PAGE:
Hope has a way of turning its face to you
Just when you least expect it
You walk in a room
You look out a window
And something there leaves you breathless
You say to yourself
It’s been a while since I felt this
But it feels like it might be hope

As I listened— and I didn’t know why— but I began to cry. What did she see outside her window that gave her hope? I needed to see something that would give me hope again.

That was the first time I had talked to God in a while. I had always shared everything with Him, talking to Him all day long, every day.

That night I had a dream (another first-in-a-long-time event):

I was standing in the bathroom of the house where I grew up. I looked out the window to see the neighbor’s weeping willow tree (where, in real life, my sister and I used to run through its branches). There was a screen on the window and I couldn’t quite see the tree clearly. My husband walked over to take off the screen so I could have a better view. When I walked to the window, I could see the lush green weeping willow. But it wasn’t just the tree I saw, it was thousands upon thousands of beautiful hummingbirds. They were everywhere! I couldn’t even count them all. (I’ve always loved hummingbirds and God seems to use them to remind me of His promises). As I looked more carefully, one hummingbird flew toward me. As it flew, it turned into gold and disappeared. I gasped. I turned to my husband, “Did you see that?!” He smiled and nodded.

The next morning after the dream, and as I was waking, I began to think about the dream. I asked God, “What was that all about?” He spoke to my heart, “Listen to the song again.” When I did, I cried— this time with joy: I was overwhelmed with a sense of God’s love for me. I knew He was showing me that He hadn’t forgotten His promises and had not given up on me, even though I had given up on Him…for a little while. He hadn’t gone anywhere. He loved me no matter what. I was greatly affected by the dream and how much God loved me. It was the beginning of finding my way back to God— trusting Him again.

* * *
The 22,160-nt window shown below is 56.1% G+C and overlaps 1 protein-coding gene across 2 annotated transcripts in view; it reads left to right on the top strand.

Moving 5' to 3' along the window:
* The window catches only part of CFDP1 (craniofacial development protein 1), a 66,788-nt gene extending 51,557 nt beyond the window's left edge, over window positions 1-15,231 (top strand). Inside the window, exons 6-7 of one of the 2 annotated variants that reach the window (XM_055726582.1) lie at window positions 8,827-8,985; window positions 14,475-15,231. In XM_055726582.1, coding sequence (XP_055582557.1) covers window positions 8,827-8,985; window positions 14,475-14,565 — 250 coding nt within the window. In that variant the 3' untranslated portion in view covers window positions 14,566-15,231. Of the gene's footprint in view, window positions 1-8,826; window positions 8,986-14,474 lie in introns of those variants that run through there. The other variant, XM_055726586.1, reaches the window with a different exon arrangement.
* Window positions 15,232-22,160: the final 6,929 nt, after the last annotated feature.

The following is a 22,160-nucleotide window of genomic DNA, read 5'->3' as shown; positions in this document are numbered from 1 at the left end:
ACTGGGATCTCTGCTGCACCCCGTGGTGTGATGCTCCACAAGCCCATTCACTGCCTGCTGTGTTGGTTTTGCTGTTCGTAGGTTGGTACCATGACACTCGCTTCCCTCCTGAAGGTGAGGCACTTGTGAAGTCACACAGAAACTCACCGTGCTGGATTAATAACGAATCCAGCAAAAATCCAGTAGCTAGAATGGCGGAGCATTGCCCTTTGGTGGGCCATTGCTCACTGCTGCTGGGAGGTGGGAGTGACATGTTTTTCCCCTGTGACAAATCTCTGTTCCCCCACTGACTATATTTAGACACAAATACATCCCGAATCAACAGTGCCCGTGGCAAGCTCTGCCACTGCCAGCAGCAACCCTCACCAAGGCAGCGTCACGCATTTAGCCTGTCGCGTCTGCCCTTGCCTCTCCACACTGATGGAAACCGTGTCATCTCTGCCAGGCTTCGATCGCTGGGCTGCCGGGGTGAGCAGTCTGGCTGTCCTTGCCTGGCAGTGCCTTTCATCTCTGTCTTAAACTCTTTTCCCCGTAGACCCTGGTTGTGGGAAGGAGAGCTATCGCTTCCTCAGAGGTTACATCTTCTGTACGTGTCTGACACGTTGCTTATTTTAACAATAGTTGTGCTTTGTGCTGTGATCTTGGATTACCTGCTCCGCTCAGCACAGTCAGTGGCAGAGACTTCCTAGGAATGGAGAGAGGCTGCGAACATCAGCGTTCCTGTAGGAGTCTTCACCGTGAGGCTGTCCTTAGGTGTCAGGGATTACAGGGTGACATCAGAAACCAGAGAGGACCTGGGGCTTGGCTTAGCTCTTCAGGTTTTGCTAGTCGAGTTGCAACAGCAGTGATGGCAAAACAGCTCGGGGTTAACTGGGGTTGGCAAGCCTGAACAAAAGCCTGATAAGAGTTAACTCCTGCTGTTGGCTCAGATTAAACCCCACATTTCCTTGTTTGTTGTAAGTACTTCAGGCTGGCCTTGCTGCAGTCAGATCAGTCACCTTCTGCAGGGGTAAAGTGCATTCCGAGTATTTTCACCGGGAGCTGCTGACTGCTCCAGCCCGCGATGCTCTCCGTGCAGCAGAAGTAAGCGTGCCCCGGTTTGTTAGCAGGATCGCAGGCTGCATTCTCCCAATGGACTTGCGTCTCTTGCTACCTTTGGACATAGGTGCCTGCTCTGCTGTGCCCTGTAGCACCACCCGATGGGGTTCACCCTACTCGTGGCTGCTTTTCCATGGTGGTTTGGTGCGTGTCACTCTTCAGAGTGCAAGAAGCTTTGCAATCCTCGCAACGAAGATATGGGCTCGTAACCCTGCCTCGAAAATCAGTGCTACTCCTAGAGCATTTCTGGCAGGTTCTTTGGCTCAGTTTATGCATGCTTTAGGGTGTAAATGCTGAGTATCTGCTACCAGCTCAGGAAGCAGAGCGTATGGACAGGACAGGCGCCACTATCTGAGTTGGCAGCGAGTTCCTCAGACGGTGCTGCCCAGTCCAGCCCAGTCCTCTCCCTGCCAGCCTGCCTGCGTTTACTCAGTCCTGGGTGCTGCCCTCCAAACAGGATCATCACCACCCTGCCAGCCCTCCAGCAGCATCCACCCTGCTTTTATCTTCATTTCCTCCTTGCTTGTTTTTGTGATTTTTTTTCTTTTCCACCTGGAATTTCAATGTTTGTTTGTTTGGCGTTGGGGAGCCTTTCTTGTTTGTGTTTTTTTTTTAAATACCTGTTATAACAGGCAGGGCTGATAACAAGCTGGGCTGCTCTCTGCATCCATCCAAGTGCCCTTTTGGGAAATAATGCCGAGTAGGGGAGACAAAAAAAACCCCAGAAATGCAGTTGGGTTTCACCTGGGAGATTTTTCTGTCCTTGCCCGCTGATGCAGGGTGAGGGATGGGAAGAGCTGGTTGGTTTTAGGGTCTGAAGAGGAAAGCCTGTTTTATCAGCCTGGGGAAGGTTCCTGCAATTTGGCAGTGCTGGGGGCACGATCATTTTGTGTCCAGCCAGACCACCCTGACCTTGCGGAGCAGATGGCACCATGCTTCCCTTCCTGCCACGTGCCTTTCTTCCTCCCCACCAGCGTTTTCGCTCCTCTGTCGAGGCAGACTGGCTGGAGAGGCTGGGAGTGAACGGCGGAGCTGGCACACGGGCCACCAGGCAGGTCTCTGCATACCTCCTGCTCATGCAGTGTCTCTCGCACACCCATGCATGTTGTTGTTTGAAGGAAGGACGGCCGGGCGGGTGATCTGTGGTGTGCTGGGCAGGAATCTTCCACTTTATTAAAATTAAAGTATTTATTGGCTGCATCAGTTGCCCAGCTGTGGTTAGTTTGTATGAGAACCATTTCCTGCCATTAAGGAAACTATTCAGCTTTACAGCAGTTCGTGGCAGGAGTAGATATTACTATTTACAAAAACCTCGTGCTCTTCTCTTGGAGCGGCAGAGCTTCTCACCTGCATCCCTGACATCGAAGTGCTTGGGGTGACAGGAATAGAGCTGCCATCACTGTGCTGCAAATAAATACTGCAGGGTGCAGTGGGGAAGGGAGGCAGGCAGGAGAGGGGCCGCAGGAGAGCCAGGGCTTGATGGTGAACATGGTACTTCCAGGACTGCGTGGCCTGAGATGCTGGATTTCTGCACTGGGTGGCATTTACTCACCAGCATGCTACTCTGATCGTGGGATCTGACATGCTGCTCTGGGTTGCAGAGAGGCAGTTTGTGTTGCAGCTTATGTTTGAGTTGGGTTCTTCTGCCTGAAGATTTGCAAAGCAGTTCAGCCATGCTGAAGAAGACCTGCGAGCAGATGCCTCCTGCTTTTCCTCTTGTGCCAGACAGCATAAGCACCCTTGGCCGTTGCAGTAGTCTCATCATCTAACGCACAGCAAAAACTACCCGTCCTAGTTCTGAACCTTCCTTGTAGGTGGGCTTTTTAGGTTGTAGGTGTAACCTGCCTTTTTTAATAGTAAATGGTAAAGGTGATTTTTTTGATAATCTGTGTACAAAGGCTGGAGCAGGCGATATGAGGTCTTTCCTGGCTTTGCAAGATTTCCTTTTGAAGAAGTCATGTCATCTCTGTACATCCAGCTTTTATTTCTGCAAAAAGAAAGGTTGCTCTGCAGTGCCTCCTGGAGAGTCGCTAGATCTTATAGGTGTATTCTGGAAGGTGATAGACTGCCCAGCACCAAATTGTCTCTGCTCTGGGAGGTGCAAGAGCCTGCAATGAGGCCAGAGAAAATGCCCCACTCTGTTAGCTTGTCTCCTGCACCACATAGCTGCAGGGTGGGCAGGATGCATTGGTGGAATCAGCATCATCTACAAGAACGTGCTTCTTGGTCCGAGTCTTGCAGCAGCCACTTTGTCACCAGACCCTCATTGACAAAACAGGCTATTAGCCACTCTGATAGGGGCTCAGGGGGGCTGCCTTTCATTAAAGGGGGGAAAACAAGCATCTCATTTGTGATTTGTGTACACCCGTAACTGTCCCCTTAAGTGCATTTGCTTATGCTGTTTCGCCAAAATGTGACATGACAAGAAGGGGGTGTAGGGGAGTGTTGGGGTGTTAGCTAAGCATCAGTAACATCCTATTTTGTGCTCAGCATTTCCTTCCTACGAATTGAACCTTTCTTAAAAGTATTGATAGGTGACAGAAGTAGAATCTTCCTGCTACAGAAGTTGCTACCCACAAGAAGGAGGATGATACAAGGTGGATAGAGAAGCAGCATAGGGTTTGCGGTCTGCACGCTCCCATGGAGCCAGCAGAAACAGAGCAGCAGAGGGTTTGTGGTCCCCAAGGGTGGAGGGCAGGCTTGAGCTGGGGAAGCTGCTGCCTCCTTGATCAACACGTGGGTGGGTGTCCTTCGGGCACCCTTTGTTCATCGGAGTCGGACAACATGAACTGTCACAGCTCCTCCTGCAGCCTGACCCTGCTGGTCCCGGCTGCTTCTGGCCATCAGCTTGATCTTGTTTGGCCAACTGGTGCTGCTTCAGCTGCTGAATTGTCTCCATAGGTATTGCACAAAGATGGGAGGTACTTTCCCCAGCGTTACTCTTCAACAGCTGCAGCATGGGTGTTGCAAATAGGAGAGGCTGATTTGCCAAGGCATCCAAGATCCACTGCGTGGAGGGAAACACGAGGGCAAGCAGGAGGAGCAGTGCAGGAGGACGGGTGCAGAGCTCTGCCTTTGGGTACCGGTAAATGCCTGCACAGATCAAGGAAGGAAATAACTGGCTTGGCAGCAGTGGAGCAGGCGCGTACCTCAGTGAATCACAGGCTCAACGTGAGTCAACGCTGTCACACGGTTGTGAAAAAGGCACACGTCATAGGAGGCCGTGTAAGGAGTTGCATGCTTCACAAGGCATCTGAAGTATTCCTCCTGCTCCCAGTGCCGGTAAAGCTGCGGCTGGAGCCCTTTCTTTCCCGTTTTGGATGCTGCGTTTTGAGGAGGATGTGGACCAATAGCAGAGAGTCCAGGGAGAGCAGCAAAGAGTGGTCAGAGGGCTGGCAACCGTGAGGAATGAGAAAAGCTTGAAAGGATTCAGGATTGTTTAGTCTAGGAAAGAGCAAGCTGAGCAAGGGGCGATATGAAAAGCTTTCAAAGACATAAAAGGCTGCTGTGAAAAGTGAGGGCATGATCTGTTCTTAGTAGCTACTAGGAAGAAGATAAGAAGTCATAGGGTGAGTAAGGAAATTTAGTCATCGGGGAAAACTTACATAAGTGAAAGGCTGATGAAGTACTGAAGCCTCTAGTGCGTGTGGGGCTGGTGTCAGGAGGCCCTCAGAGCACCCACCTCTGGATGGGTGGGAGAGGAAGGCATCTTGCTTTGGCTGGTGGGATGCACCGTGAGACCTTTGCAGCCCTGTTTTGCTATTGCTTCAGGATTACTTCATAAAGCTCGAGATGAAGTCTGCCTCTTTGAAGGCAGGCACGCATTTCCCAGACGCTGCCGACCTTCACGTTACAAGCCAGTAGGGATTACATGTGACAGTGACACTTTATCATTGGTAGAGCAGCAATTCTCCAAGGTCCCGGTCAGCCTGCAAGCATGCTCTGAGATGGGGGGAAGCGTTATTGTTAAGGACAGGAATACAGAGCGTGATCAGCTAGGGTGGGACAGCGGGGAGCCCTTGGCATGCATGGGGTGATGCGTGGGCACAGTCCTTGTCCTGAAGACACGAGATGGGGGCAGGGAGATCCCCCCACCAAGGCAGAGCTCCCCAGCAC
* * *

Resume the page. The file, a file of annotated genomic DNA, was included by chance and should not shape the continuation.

Remembering what God did for me then, how He showed His love for me those many years ago, is now giving me a renewed hope for this season we’re all in. I hope it helps to give you hope, too.


Spring Fling Kidlit Contest

I enjoyed participating in the Spring Fling contest last year so I thought I would put on my creative hat and write another story for this year’s contest.

The rules:

The story should be geared to children 12 or younger.

Find a GIF that inspires your story.

The word count can only be 150 words or less.

Sounds easy, right? But I did enjoy the creative process and it was a good distraction.

See what you think. I posted my entry below.


spring park bench

The Park Bench

by Sheila Alford

The park bench sat empty except for a thin pink-petal blanket.

It remembered Mondays when children would run and play after school.

On Tuesdays, an elderly couple would sit, feed the birds, and talk.

Wednesdays often saw a woman resting with her dog before continuing their walk up the hill.

Thursdays, a teenager would sit, read and giggle while she waited on her mom to pick her up.

On Fridays, a couple from the office building across the street would sit and eat lunch together.

On weekends, many people would come. The bench was a place of rest, relaxation, and laughter.

But for now, the bench sat empty except for a thin pink-petal blanket.

Huddled in their houses, the people missed the bench, too. Soon they would venture out again—to play, eat together, simply stand near others, or hug.

The bench would wait.  Spring wasn’t over yet, just delayed.

Hope in the Time of Corona